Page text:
The Tulsa Sound, says Wikipedia, is “a musical style that originated in Tulsa, Oklahoma. It was a mix of rockabilly, country, rock ‘n’ roll, and blues sounds of the late 1950s and early 1960s.”
There are occasional references to the Tulsa Sound in state publications, but this is the first compilation of recordings I’ve seen pop up. The prospectus:
From this vantage point, some 60 years later, and with so much water under the bridge, it’s hard to imagine just how much of a shockwave the emergence of Elvis Presley shot through the youth of America. This was no less true for the collection of young wannabe musicians who called Tulsa, Oklahoma, their home in the period of time the “Tupelo Tornado” twisted his way across the USA, leaving a trail of devastation and inspiration in his wake.
The “Tulsa Sound” would become one of the most influential strands of American Rock music in the 1970s, and beyond, and on this collection we take a detailed look at the early years of the artists that would go on to put Tulsa on the musical atlas. Featuring highlights from Tulsa pioneers like Clyde Stacy and David Gates, who would find fame as the lead-singer and chief songwriter for the massively popular Bread, this release also includes, for the first time, all 8 of the songs that the great JJ Cale recorded in his formative years in his hometown, before heading out to LA with other Tulsa friends, in search of glory.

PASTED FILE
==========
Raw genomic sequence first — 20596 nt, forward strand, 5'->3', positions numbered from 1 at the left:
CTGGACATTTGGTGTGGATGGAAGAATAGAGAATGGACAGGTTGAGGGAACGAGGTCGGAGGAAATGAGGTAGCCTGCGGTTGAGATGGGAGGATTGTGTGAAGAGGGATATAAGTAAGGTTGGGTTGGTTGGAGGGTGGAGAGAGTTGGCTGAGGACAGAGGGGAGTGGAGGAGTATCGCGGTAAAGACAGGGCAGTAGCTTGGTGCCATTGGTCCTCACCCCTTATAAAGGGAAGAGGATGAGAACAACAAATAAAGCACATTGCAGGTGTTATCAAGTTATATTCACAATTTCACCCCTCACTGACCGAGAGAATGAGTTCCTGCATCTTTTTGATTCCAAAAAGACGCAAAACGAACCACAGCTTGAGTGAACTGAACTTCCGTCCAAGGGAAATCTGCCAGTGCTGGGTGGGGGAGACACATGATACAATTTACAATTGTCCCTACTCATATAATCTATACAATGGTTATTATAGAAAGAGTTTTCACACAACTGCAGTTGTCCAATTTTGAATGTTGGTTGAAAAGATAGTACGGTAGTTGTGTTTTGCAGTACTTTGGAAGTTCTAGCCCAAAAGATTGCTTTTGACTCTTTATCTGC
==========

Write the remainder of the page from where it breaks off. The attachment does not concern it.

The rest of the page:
Cale was recording as “Johnny Cale” in those days; by the time he’d signed to Liberty in the middle 1960s, he’d become JJ. (Birth name: John Weldon Cale.)